Social Question

chelle21689's avatar

Is it ok to cry in front of a dying friend?

Asked by chelle21689 (6831points) February 11th, 2013 from iPhone

I’m not very close to him but whenever we saw each other we would have conversation, he was the nicest person ever, and my cousins and I are friends with his cousin. Also, my sister was good friends with his sister but recently drifted apart due to just life. My boyfriend also played tennis with him in high school.

He has pancreatic cancer at 24. Just diagnosed and everything happened so quickly. It hasn’t even been 2 weeks since diagnosis. He’s barely alive….he died but they revived him. I’m afraid I don’t know what to say at all since we haven’t really hung out. Also I hate seeing people in pain and I know I will cry. Should I excuse myself and leave to cry in private??

I never ever had to deal with stuff like this. I feel like everything hit me and my bf all at once in three days having to visit his critically ill grandma and dying friend. It’s all new to us.

Observing members: 0 Composing members: 0

14 Answers

zenvelo's avatar

It’s okay for someone dying to see someone cry. It’s an honest emotion. It is important that it be done with focus on the patient. Hug him if you can, hold his hand, look in his hand, smile through your tears. Stay as long as you can and as long as he can handle having a visitor.

Adirondackwannabe's avatar

It’s perfectly okay. He knows what’s going on. A little shared emotion is good.

LuckyGuy's avatar

It is fine to cry. It’s natural and he knows it. Ask him if there is anything he wants done ike: sending a message to someone, closing computer accounts, or burning and/or burying evidence. He might appreciate someone from other than his family doing it.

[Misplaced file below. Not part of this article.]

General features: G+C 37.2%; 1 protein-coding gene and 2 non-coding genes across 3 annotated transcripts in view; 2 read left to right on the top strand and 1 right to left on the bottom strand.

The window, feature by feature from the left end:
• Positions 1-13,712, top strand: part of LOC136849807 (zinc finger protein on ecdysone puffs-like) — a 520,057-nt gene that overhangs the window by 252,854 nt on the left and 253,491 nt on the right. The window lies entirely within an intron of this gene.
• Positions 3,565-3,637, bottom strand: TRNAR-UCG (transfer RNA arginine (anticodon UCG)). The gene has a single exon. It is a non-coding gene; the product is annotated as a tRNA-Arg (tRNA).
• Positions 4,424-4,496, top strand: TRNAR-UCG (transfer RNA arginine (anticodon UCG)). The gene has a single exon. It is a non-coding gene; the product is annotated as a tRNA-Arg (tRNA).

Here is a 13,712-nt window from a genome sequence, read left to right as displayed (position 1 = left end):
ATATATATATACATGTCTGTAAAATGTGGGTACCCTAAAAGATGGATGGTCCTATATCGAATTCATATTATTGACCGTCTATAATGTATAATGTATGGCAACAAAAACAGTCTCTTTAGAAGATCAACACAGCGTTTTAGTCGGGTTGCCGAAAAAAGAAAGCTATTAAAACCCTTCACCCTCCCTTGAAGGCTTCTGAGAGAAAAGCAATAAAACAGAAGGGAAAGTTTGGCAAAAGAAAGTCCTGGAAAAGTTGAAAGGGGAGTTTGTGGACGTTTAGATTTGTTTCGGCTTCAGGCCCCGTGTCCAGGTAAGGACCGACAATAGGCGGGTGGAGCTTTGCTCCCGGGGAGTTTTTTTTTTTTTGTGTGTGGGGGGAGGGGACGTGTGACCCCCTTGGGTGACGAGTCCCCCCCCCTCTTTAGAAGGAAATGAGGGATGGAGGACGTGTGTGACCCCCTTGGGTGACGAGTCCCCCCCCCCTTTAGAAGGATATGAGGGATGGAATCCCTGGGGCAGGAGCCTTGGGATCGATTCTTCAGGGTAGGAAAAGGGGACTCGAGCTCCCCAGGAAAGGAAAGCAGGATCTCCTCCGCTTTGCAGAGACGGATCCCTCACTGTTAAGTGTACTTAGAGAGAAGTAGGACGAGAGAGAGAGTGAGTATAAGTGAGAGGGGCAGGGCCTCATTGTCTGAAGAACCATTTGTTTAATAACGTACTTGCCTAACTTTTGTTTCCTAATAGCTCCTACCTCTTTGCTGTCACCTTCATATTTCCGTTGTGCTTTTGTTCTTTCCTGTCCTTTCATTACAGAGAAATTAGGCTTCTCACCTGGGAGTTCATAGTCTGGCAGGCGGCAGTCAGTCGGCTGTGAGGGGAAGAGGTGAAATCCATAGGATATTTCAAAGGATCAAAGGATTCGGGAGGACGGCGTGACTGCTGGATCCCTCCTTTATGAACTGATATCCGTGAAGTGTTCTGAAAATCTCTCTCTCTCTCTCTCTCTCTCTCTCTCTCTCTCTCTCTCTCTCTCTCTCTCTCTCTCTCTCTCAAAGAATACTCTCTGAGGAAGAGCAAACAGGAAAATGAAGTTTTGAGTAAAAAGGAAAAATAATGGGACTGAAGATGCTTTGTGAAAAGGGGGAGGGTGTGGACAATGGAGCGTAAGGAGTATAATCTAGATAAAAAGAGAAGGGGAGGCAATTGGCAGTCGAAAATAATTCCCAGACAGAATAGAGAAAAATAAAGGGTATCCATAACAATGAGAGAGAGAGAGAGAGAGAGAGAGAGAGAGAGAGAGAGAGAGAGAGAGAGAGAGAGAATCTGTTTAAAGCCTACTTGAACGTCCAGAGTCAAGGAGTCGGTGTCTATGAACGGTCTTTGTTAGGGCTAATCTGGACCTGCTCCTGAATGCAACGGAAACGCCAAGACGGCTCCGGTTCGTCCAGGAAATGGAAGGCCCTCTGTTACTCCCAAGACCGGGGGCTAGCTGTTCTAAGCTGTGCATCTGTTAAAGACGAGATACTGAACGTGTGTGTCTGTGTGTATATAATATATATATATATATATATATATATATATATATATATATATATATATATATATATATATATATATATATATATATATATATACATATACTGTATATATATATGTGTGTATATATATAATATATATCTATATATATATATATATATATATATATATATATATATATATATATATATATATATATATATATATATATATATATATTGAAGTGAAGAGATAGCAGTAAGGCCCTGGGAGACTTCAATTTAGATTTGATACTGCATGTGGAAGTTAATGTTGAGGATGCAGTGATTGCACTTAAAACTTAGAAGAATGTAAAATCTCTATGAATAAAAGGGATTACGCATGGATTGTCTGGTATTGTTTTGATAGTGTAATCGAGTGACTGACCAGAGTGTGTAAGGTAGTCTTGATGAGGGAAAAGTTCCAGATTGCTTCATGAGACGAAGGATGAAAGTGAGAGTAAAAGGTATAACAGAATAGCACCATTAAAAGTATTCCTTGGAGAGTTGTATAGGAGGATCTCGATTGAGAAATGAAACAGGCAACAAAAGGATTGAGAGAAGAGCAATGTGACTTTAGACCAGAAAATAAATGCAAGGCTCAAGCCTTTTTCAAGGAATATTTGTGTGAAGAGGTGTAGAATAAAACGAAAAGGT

rojo's avatar

Sure it is. Indicates you’re human. Try not to break down into a sobbing mess but let your emotions show.

wundayatta's avatar

I’d like to say it’s ok to cry, but you have to be careful. People who are dying do not have the energy to take care of the pain of others. Yet, I have heard from many that they so feel like they have to care for those who are more upset about their death than they are.

So I would say it’s ok to cry so long as you are not requiring attention, or even if you don’t require attention, so long as the patient doesn’t feel like they have to take care of you. You should be there to support them, not get support from them. You can share feelings, but you shouldn’t sap their energy.

Usually, the people around the dying person my keep people from seeing them if it is taking too much energy. So you may not even get to see them. However, since the person is so young and newly diagnosed, the people around him may not know how to protect him,

So look inside yourself. Are you there to support him? Or are you there to deal with your own shock and dismay? If it is more the latter than the former, you need to be careful. Otherwise, if you are a support, it is ok to share your sadness and love.

ETpro's avatar

I can only answer this from my own point of view. It would be more than OK to me, as it would show me in clear emotional terms that you cared about me. But I can imagine others who might feel like @wundayatta suggests. They might feel that at their weakest moment, they were being tasked with healing someone else’s pain. If you know him well enough to know how he will take it, let that guide your decision,

Adirondackwannabe's avatar